Previously we looked at how a CIO can, and should, play a critical role in delivering the modern brand experience, an experience which is increasingly technology enabled.

But if a CIO is reluctant or not sure of their role in brand discussions where can they turn to acquire the insight, knowledge and understanding to talk brand language with their in-house or external marketers and the rest of the board?

How do they gain the confidence to play an active role in these discussions?

There is a fairly easy way to approach this conversation, from the outside in.

Quite often the CIO's focus is put on the systems that underpin the business, rather than the pieces that the customer touches.

This often reaches a CIO and their team as a set of requirements and use cases, technical documentation with little humanity woven through it. 

But, the humanity this lacks, is critical to understanding how people want to interact with your organisation as a brand, and therefore the services that are required to meet and pre-empt those customer needs.

Service is the key word here.

We can think of service in two simple ways: How we service our customers, and the services we provide to do that.

A good place to therefore start thinking about the brand experience, is the field of service design, not only because services are fundamental to modern brands but also because, as we have stated, most services are today underpinned and enabled by technology.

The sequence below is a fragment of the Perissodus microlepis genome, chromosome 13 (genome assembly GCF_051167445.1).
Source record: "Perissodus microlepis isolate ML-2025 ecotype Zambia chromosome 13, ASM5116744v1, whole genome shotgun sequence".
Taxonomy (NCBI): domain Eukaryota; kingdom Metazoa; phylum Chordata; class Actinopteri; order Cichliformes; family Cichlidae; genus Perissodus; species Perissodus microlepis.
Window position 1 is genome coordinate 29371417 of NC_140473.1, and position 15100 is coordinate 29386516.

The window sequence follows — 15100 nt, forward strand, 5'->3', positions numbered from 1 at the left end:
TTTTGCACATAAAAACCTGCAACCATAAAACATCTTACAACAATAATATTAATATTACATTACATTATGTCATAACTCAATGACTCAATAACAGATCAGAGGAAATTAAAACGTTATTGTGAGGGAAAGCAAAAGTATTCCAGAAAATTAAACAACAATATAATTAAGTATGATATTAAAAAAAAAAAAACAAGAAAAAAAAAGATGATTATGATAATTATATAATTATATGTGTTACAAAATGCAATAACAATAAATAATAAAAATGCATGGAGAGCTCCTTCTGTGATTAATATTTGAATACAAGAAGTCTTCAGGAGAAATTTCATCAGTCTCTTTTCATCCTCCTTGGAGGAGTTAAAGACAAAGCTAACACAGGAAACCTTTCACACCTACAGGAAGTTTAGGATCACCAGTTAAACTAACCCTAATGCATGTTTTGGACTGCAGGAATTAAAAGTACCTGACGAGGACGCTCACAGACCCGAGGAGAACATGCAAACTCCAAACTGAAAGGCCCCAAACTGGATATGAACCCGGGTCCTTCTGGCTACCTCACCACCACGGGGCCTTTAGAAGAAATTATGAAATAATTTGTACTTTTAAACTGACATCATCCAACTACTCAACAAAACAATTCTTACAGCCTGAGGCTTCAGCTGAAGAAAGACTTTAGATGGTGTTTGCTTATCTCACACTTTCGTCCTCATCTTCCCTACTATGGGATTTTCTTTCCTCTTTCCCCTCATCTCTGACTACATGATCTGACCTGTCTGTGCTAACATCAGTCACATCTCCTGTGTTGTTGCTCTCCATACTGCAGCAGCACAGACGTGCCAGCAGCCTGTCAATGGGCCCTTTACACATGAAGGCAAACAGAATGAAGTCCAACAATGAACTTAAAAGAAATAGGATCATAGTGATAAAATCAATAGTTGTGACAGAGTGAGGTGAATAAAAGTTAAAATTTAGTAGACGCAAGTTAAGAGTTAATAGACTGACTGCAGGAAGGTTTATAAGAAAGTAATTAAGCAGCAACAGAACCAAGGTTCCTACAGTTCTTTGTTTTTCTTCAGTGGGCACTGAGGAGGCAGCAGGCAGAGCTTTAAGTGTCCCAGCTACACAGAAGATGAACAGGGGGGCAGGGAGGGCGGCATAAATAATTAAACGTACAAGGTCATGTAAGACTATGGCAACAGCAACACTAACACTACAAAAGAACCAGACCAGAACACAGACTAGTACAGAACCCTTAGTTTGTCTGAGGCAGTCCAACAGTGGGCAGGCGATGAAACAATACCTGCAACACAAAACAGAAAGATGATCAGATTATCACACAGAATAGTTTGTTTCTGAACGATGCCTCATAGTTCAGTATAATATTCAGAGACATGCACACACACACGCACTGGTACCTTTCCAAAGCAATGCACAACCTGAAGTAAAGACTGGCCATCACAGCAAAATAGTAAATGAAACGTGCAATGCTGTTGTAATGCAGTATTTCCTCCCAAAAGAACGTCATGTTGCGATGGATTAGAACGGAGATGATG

What is service design? Rather than focus on the definition, the purpose is more interesting.

One definition might be to design according to the needs of customers or participants, so that the service is user-friendly, competitive and relevant to the customers.

Related:

I would take this a step further and say the purpose of service design is to define in a tangible way the role of brands in people's lives.

And, by tangible I mean how the brand actually touches peoples lives: how it enables them to do more than they previously could, to do new things, or old things better.

Many great texts exist on this field. Starting with any of the must-read titles is a great first step to understanding how brands are changing and evolving so they play a greater role in their customers lives and what, from a technology perspective, can be done to support this.

So where does this get us? A critical aspect to service design is that by its nature it is multi-disciplinary, services cannot, and should not be designed in isolation.

Instead they require collaboration amongst those who traditionally face inwards and outwards within a business.

One of the simplest tools we use to define a brand in its entirety if summarised, has those two sides:

 - The internal capabilities and culture
 - The externally facing offer and identity.

Services require the whole, the outward facing manifestation our customers touch, and the internal capability (technology) and culture to support it.

If thought of in this way, then the role of the CIO is clear: that of enabler.

CIO's are fundamental to enabling the modern brand experience, and in a world where brands live and die by how customers perceive that experience, the role of the CIO becomes increasingly important, to provide the bedrock on which those services are built.

And, if you're clear in your role and right to be in on these conversations you'll bring clarity and direction to your team and the often mystifying subject of communicating and managing your organisation's brand.